Note: Where available, the PDF/Word icon below is provided to view the complete and fully formatted document
 Download Current HansardDownload Current Hansard   

Previous Fragment    Next Fragment
Friday, 5 December 1986
Page: 3497

Senator ELSTOB —My question, which is directed to the Minister for Industry, Technology and Commerce, refers to the schisms which have recently developed in the Australian Federation of Employers. Do the withdrawal from the AFE of the Housing Industry Association and the refusal of the Confederation of Australian Industry to partake in the AFE's politics of the New Right indicate that there is widespread support amongst employers for the considerable progress being made in the economy and in industrial relations under this Government? Do these developments reveal that the base of support for the extremist policies of the New Right is very narrow?

Senator BUTTON —I am not sure that it reveals all of that. I think the withdrawal of the Housing Industry Association from the Australian Federation of Employers is significant because it is couched in terms of recognising that the Australian Federation of Employers, apart from purporting to be a representative body of employers, is a highly political organisation. It has been widely recognised in business for some time that Mr Andrew Hay of the Australian Federation of Employers has used that organisation as a sort of personal launching pad into politics and has manipulated the organisation very vigorously for that purpose. I say that that is quite widely recognised, and it is. When one puts that fact together with Mr Hay's wit and charm-one has only to see him on television to see what a natural wit he is and how good he is at communicating views which he would hope would appeal to the community at large-one realises that bodies such as the Housing Industry Association have put those two things together and have determined that the organisation is not for them.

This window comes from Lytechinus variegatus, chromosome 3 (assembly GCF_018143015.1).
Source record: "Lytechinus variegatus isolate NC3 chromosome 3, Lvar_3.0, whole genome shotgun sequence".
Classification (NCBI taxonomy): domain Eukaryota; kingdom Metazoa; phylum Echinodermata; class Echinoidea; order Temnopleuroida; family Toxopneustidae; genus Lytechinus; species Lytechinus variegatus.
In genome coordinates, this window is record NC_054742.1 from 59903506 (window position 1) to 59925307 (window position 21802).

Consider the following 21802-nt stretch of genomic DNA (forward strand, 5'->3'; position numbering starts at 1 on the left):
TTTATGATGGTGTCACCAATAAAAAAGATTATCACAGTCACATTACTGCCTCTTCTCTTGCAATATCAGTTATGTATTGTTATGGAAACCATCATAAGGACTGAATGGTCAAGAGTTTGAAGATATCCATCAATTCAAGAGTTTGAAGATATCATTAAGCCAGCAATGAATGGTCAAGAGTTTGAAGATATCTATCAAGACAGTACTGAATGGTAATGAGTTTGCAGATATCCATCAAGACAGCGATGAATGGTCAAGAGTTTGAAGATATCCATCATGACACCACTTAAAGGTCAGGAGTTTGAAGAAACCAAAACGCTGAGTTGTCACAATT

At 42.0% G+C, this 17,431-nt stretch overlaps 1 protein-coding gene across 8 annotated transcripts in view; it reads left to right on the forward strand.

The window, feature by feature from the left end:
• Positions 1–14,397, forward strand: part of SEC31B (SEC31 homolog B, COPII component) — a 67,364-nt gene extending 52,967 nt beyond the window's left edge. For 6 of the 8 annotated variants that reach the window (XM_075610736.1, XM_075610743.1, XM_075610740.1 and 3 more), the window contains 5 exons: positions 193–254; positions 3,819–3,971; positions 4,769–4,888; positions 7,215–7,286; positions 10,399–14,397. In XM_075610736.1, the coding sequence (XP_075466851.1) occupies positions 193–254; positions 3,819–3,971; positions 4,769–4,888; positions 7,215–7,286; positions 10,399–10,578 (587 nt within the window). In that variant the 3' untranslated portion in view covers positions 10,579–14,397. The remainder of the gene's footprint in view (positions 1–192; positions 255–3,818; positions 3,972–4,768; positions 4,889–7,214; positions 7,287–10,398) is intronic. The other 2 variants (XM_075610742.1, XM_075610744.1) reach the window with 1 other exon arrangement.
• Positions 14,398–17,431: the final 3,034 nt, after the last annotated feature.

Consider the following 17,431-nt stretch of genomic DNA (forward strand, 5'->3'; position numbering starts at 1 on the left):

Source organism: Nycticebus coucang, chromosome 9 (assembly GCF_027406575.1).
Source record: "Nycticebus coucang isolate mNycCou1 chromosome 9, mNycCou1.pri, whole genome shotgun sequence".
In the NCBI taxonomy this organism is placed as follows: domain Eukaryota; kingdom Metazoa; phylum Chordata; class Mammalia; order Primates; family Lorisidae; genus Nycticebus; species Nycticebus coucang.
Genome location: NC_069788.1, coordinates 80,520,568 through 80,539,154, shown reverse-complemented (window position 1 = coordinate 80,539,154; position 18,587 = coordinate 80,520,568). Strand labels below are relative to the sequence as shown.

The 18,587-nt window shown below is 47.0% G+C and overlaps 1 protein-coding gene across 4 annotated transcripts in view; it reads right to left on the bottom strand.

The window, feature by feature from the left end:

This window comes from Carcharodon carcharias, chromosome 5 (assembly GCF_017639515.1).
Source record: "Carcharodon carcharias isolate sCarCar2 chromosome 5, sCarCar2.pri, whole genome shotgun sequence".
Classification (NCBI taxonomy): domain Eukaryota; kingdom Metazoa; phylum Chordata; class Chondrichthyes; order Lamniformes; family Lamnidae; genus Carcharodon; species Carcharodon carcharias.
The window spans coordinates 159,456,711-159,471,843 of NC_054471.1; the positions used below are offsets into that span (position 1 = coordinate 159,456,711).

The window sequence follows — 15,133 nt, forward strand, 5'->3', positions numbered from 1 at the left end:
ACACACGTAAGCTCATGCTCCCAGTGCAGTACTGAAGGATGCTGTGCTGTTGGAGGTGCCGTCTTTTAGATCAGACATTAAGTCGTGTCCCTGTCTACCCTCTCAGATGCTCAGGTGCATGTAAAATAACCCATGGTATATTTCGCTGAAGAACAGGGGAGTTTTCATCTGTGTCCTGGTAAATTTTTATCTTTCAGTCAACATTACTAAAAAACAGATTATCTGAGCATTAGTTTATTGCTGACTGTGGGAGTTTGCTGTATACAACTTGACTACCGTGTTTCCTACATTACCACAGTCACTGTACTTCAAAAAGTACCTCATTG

Of course, it is unusual for any body which purports to represent a wide range of organisations to be so political as to target particular seats in any forthcoming election and to announce that it will campaign in particular seats for particular results. That is unusual in the history of Australian politics, and it is desirable that it is unusual. The Australian Federation of Employers has departed, not only from the norm in regard to public announcements, but also from a number of norms regarding what we as a government accept as civilised political and industrial behaviour. For example, one of the extraordinary events of 1986, when people look back on it, will be the fact that Peko-Wallsend Ltd, through its subsidiary Besco Batteries, sacked 350 workers with one hour's notice.

Senator Gietzelt —Disgraceful.

Senator BUTTON —That is disgraceful in any normal, industrially civilised society. It is those sorts of standards which have been espoused to some degree by the Australian Federation of Employers and which we believe a civilised community should not be prepared to accept. I fully understand the point of Senator Elstob's question when he asked whether these recent developments revealed that the base of support for extremist policies of that kind is very narrow: It is, and it ought to be.